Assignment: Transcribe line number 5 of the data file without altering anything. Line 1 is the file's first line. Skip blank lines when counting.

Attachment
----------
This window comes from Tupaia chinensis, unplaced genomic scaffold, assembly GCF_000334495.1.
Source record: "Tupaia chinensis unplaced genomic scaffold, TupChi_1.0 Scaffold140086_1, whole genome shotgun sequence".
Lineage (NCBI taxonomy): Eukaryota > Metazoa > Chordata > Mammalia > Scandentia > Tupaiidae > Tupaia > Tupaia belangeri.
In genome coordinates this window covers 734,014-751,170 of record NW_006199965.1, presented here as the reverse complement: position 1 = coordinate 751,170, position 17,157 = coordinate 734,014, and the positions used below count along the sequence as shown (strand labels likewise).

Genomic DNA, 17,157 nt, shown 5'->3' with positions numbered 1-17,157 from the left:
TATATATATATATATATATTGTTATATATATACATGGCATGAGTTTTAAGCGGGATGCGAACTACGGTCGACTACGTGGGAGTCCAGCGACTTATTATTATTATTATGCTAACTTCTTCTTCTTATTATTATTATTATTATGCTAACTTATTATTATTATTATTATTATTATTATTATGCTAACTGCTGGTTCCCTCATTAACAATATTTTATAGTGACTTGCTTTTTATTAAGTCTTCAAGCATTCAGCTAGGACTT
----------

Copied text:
Genomic DNA, 17,157 nt, shown 5'->3' with positions numbered 1-17,157 from the left: